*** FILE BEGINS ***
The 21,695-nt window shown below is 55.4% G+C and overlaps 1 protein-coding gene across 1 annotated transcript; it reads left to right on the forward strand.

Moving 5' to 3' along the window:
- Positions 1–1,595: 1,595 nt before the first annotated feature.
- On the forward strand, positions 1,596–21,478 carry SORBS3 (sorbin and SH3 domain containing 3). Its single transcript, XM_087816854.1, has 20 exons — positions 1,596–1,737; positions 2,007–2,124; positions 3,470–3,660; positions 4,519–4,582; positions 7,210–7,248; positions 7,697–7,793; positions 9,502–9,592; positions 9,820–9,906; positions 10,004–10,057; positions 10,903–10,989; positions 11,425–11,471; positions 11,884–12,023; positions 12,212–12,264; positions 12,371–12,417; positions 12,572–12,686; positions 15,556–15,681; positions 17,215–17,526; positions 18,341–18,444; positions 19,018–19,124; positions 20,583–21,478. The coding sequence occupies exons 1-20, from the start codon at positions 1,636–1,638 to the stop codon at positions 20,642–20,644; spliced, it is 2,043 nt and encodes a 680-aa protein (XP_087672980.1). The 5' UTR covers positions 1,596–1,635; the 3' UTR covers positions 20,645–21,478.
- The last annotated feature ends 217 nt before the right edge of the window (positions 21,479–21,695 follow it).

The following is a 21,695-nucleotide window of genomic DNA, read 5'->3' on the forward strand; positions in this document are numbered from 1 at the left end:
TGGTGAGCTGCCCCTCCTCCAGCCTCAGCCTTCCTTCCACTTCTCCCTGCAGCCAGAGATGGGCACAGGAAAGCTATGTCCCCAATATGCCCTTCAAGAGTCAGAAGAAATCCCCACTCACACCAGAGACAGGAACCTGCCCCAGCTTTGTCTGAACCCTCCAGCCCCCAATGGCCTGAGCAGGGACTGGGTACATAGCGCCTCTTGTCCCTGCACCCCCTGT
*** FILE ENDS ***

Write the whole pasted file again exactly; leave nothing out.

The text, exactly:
The 21,695-nt window shown below is 55.4% G+C and overlaps 1 protein-coding gene across 1 annotated transcript; it reads left to right on the forward strand.

Moving 5' to 3' along the window:
- Positions 1–1,595: 1,595 nt before the first annotated feature.
- On the forward strand, positions 1,596–21,478 carry SORBS3 (sorbin and SH3 domain containing 3). Its single transcript, XM_087816854.1, has 20 exons — positions 1,596–1,737; positions 2,007–2,124; positions 3,470–3,660; positions 4,519–4,582; positions 7,210–7,248; positions 7,697–7,793; positions 9,502–9,592; positions 9,820–9,906; positions 10,004–10,057; positions 10,903–10,989; positions 11,425–11,471; positions 11,884–12,023; positions 12,212–12,264; positions 12,371–12,417; positions 12,572–12,686; positions 15,556–15,681; positions 17,215–17,526; positions 18,341–18,444; positions 19,018–19,124; positions 20,583–21,478. The coding sequence occupies exons 1-20, from the start codon at positions 1,636–1,638 to the stop codon at positions 20,642–20,644; spliced, it is 2,043 nt and encodes a 680-aa protein (XP_087672980.1). The 5' UTR covers positions 1,596–1,635; the 3' UTR covers positions 20,645–21,478.
- The last annotated feature ends 217 nt before the right edge of the window (positions 21,479–21,695 follow it).

The following is a 21,695-nucleotide window of genomic DNA, read 5'->3' on the forward strand; positions in this document are numbered from 1 at the left end:
TGGTGAGCTGCCCCTCCTCCAGCCTCAGCCTTCCTTCCACTTCTCCCTGCAGCCAGAGATGGGCACAGGAAAGCTATGTCCCCAATATGCCCTTCAAGAGTCAGAAGAAATCCCCACTCACACCAGAGACAGGAACCTGCCCCAGCTTTGTCTGAACCCTCCAGCCCCCAATGGCCTGAGCAGGGACTGGGTACATAGCGCCTCTTGTCCCTGCACCCCCTGT